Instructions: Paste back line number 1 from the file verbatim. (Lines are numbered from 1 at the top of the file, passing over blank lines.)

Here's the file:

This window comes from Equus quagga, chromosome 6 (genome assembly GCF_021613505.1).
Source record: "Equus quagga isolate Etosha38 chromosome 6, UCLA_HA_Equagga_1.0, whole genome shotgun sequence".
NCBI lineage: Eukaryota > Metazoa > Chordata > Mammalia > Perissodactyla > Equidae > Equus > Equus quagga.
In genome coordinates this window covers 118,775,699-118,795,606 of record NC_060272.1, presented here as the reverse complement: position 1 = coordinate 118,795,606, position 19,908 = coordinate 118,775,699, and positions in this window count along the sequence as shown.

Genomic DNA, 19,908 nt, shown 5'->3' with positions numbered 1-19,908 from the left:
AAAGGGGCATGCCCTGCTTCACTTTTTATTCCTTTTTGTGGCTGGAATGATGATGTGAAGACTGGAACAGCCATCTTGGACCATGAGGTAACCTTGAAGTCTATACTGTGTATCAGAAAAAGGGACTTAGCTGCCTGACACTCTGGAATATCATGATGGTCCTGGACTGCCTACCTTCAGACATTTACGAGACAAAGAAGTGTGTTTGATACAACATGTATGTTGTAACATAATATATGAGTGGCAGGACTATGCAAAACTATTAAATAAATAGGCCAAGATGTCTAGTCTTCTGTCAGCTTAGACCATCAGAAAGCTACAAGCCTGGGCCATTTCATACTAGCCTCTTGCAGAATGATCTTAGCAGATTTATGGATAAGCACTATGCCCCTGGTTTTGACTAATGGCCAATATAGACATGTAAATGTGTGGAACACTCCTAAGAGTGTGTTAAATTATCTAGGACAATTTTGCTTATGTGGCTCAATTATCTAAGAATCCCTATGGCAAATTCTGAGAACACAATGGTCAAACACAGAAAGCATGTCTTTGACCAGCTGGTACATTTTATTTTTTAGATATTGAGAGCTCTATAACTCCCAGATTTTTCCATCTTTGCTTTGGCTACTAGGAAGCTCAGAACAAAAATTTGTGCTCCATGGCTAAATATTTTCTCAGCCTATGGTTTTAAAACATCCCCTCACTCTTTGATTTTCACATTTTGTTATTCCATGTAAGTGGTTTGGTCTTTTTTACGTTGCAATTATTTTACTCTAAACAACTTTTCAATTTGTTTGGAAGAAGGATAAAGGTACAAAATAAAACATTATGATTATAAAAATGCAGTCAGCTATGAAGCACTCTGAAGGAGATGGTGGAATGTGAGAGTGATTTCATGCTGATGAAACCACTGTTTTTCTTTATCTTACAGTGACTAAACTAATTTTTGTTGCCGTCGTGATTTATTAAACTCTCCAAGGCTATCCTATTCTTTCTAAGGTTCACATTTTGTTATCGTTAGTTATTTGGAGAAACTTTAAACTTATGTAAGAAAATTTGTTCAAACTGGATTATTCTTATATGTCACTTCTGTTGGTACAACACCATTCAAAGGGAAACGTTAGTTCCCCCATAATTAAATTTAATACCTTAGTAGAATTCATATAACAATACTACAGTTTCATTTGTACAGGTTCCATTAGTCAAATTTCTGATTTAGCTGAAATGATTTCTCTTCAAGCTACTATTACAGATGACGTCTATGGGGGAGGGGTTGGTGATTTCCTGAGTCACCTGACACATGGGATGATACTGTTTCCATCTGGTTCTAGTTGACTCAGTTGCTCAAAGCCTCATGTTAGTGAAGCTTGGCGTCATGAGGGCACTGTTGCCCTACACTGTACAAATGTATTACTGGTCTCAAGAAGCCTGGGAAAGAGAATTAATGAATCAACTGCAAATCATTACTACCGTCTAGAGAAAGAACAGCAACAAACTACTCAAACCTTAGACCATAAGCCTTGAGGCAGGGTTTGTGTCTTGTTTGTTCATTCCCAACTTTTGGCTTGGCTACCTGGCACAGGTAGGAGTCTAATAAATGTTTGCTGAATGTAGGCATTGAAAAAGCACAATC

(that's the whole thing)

This window comes from Equus quagga, chromosome 6 (genome assembly GCF_021613505.1).